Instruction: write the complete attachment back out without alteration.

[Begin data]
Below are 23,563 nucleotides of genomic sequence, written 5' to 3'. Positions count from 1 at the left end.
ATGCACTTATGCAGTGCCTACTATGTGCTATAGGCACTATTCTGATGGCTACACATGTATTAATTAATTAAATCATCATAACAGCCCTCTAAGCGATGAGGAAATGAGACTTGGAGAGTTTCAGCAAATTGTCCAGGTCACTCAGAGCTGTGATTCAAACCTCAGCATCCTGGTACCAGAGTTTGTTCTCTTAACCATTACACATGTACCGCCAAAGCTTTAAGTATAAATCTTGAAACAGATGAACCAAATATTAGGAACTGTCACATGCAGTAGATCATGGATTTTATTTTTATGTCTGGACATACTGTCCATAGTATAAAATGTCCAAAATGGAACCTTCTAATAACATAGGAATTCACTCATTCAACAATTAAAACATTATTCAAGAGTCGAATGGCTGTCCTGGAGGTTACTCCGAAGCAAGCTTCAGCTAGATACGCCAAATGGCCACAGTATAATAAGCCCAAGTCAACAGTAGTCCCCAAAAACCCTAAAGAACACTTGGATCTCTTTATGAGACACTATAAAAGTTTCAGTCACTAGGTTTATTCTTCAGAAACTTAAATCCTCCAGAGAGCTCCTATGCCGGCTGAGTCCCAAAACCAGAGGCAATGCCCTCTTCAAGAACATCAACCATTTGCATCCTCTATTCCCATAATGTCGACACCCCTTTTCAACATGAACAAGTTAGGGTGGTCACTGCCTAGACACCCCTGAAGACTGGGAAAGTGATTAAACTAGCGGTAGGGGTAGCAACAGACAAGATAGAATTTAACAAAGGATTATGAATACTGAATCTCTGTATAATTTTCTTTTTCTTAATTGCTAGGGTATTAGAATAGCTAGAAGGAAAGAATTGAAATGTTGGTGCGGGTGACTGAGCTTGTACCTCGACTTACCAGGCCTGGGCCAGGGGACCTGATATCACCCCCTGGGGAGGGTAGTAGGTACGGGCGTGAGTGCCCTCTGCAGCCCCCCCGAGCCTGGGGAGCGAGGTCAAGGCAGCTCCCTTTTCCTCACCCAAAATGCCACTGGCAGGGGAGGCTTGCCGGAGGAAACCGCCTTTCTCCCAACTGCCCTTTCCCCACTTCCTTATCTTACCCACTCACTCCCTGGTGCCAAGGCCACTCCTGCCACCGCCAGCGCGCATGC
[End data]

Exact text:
Below are 23,563 nucleotides of genomic sequence, written 5' to 3'. Positions count from 1 at the left end.
ATGCACTTATGCAGTGCCTACTATGTGCTATAGGCACTATTCTGATGGCTACACATGTATTAATTAATTAAATCATCATAACAGCCCTCTAAGCGATGAGGAAATGAGACTTGGAGAGTTTCAGCAAATTGTCCAGGTCACTCAGAGCTGTGATTCAAACCTCAGCATCCTGGTACCAGAGTTTGTTCTCTTAACCATTACACATGTACCGCCAAAGCTTTAAGTATAAATCTTGAAACAGATGAACCAAATATTAGGAACTGTCACATGCAGTAGATCATGGATTTTATTTTTATGTCTGGACATACTGTCCATAGTATAAAATGTCCAAAATGGAACCTTCTAATAACATAGGAATTCACTCATTCAACAATTAAAACATTATTCAAGAGTCGAATGGCTGTCCTGGAGGTTACTCCGAAGCAAGCTTCAGCTAGATACGCCAAATGGCCACAGTATAATAAGCCCAAGTCAACAGTAGTCCCCAAAAACCCTAAAGAACACTTGGATCTCTTTATGAGACACTATAAAAGTTTCAGTCACTAGGTTTATTCTTCAGAAACTTAAATCCTCCAGAGAGCTCCTATGCCGGCTGAGTCCCAAAACCAGAGGCAATGCCCTCTTCAAGAACATCAACCATTTGCATCCTCTATTCCCATAATGTCGACACCCCTTTTCAACATGAACAAGTTAGGGTGGTCACTGCCTAGACACCCCTGAAGACTGGGAAAGTGATTAAACTAGCGGTAGGGGTAGCAACAGACAAGATAGAATTTAACAAAGGATTATGAATACTGAATCTCTGTATAATTTTCTTTTTCTTAATTGCTAGGGTATTAGAATAGCTAGAAGGAAAGAATTGAAATGTTGGTGCGGGTGACTGAGCTTGTACCTCGACTTACCAGGCCTGGGCCAGGGGACCTGATATCACCCCCTGGGGAGGGTAGTAGGTACGGGCGTGAGTGCCCTCTGCAGCCCCCCCGAGCCTGGGGAGCGAGGTCAAGGCAGCTCCCTTTTCCTCACCCAAAATGCCACTGGCAGGGGAGGCTTGCCGGAGGAAACCGCCTTTCTCCCAACTGCCCTTTCCCCACTTCCTTATCTTACCCACTCACTCCCTGGTGCCAAGGCCACTCCTGCCACCGCCAGCGCGCATGC